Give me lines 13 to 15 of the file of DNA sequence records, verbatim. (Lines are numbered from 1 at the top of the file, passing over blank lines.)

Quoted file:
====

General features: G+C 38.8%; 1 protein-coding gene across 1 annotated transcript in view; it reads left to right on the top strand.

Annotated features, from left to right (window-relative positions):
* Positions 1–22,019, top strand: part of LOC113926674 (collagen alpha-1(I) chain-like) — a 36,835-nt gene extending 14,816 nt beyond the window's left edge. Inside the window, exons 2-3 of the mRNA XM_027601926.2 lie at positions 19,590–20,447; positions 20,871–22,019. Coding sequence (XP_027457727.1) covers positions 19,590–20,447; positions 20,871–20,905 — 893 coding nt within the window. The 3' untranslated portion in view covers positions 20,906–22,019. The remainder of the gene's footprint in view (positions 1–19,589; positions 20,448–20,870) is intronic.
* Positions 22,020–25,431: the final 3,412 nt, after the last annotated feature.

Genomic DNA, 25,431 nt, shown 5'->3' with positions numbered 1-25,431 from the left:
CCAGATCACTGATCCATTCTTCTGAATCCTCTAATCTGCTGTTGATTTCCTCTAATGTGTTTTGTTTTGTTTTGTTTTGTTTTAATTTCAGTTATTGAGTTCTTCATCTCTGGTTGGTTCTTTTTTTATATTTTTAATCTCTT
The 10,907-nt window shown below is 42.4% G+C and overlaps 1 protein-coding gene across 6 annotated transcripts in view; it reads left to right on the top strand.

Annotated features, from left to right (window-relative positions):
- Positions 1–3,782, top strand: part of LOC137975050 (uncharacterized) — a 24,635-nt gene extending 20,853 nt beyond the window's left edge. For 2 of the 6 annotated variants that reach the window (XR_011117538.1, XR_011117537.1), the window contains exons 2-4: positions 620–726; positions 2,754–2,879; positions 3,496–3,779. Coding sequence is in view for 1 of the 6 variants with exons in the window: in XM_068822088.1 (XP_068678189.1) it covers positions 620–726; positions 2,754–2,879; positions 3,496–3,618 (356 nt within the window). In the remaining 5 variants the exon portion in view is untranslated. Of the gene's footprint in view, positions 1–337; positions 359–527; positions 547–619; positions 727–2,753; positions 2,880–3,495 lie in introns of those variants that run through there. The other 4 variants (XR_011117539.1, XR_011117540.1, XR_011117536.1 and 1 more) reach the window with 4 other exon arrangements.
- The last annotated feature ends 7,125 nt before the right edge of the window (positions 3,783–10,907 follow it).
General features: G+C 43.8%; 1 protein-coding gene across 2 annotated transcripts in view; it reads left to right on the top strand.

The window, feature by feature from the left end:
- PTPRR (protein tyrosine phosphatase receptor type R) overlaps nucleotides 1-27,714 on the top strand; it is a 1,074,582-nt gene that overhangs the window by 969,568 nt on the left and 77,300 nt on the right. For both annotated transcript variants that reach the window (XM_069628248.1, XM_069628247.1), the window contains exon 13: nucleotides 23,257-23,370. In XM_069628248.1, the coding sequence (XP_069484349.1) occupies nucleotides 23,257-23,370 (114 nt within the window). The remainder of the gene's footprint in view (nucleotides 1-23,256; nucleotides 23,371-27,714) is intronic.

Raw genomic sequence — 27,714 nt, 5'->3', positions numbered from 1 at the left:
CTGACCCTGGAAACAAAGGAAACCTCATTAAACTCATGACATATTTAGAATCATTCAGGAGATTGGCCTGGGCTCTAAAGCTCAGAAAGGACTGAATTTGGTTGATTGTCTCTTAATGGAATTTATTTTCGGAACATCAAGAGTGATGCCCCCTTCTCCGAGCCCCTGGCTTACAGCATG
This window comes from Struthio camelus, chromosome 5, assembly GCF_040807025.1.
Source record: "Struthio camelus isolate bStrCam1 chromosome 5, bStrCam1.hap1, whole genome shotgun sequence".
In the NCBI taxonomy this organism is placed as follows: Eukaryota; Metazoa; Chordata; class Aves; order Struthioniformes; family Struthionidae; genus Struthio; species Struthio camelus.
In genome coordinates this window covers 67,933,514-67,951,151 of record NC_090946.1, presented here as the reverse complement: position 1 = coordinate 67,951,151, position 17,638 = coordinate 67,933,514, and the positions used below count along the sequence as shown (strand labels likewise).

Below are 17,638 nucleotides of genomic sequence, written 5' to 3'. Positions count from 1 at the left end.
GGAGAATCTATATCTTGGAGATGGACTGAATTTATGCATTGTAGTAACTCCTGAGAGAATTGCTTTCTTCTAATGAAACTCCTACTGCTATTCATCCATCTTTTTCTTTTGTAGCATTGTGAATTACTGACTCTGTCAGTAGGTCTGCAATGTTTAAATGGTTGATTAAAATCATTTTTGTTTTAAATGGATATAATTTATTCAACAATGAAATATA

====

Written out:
- PTPRR (protein tyrosine phosphatase receptor type R) overlaps nucleotides 1-27,714 on the top strand; it is a 1,074,582-nt gene that overhangs the window by 969,568 nt on the left and 77,300 nt on the right. For both annotated transcript variants that reach the window (XM_069628248.1, XM_069628247.1), the window contains exon 13: nucleotides 23,257-23,370. In XM_069628248.1, the coding sequence (XP_069484349.1) occupies nucleotides 23,257-23,370 (114 nt within the window). The remainder of the gene's footprint in view (nucleotides 1-23,256; nucleotides 23,371-27,714) is intronic.

Raw genomic sequence — 27,714 nt, 5'->3', positions numbered from 1 at the left:
CTGACCCTGGAAACAAAGGAAACCTCATTAAACTCATGACATATTTAGAATCATTCAGGAGATTGGCCTGGGCTCTAAAGCTCAGAAAGGACTGAATTTGGTTGATTGTCTCTTAATGGAATTTATTTTCGGAACATCAAGAGTGATGCCCCCTTCTCCGAGCCCCTGGCTTACAGCATG